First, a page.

A quick bite to eat at a highly rated deli turned out to be a bit disappointing, and then a change of clothes before we set off to my surprise of the night – the theatre. I couldn’t justify some of the ticket prices when I planned the trip, so on the advice of a seasoned theatre aficionado who sees all shows on their first run, I bought tickets to Waitress – which wasn’t on its first run. I had low expectations but was willing to endure an evening at the theatre for my daughter’s sake. But, almost from the moment we walked into the Brooks Atkinson Theatre ( 256 West 47th Street, New York) , my attitude started to change. First, and I completely didn’t expect this, the theater smelled like freshly baked pie. Then came the revelation that we got amazing seats and to top off the unexpected, we were able to buy little cup-sized pies to enjoy during the performance. Then the actual performance. It was, to keep on theme, simply delicious - absolutely, delicious.


After the show we walked back to our hotel through Times Square – the earlier deluge had turned into a very light, and much more manageable, drizzle. Like so much of our trip, there were elements of magic mixed in with general unpleasantness and some overly aggressive tourist-related vendors, but, there were plenty of food vendors along the way to distract and occupy us on our casual stroll back to the hotel.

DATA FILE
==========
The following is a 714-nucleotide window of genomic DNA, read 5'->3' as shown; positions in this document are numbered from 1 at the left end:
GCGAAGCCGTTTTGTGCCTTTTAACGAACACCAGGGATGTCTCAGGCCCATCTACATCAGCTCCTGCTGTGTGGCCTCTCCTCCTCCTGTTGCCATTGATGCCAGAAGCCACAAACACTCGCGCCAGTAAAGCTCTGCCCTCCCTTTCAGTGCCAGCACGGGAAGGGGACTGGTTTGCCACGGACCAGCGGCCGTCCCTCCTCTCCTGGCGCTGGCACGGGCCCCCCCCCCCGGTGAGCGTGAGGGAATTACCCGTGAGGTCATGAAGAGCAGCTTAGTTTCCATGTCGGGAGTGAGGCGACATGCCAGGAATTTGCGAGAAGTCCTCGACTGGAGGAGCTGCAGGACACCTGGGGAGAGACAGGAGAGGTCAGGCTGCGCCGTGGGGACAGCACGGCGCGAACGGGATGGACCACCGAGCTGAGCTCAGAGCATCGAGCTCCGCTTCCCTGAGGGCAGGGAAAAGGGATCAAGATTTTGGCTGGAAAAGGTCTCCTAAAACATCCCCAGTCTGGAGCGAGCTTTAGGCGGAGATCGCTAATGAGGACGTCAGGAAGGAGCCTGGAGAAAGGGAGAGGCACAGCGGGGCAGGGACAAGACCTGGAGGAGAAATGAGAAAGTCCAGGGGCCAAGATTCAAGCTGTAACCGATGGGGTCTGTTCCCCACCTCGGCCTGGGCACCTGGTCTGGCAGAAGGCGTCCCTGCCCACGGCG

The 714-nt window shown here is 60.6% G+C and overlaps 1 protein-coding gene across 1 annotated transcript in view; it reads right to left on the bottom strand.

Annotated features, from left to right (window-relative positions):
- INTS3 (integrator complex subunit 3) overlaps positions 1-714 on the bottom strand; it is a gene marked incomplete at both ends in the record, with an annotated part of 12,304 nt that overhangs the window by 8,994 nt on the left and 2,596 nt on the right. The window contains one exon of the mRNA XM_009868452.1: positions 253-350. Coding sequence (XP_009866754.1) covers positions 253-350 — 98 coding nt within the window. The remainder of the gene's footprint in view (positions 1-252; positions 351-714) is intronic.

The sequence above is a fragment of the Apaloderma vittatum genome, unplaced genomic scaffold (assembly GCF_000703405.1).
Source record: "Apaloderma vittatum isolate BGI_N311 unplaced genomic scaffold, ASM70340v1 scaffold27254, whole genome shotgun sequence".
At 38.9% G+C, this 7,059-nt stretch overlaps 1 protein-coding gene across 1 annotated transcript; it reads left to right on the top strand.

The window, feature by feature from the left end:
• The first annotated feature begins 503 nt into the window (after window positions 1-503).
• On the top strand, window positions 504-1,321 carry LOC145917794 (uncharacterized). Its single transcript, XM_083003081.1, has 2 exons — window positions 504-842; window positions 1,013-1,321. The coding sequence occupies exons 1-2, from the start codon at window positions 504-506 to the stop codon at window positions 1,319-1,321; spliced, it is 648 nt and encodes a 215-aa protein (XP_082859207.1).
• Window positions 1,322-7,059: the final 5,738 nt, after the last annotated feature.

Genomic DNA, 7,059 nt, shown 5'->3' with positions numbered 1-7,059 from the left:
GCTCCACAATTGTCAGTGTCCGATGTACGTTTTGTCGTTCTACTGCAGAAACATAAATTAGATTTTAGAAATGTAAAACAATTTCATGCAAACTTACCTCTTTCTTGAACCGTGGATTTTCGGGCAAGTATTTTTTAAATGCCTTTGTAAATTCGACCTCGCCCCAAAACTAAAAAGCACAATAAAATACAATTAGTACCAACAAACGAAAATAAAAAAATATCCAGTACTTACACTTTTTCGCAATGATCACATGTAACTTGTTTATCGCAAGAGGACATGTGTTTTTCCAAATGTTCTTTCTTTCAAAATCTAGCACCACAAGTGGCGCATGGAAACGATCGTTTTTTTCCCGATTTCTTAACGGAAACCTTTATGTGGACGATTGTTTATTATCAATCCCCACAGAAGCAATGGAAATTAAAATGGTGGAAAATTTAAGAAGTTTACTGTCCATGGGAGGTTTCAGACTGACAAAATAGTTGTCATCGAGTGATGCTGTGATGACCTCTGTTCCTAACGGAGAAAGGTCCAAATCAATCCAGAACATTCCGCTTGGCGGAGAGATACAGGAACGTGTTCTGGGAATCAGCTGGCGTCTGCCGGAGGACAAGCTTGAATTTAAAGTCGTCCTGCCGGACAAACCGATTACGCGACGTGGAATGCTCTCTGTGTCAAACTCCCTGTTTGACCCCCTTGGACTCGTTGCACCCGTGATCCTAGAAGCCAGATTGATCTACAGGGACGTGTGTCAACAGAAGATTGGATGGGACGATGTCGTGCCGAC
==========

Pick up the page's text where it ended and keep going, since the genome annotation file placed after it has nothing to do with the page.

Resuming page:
The next day began at Columbia University’s Morningside campus. Thankfully, the rains had passed, and we were left with clear skies and a plummeting thermometer – the concept of zero Kelvin aside, we were happy it wasn’t raining. I was not surprised by the full day of talks about opportunities, meetings with advisers, and campus tour (some photos have previously been posted). What I wasn’t expecting was how difficult it was going to be to stay awake. So periodically stepping out into temperatures in the low 40s (Fahrenheit) helped wake me up, even if only for a short while, throughout the day.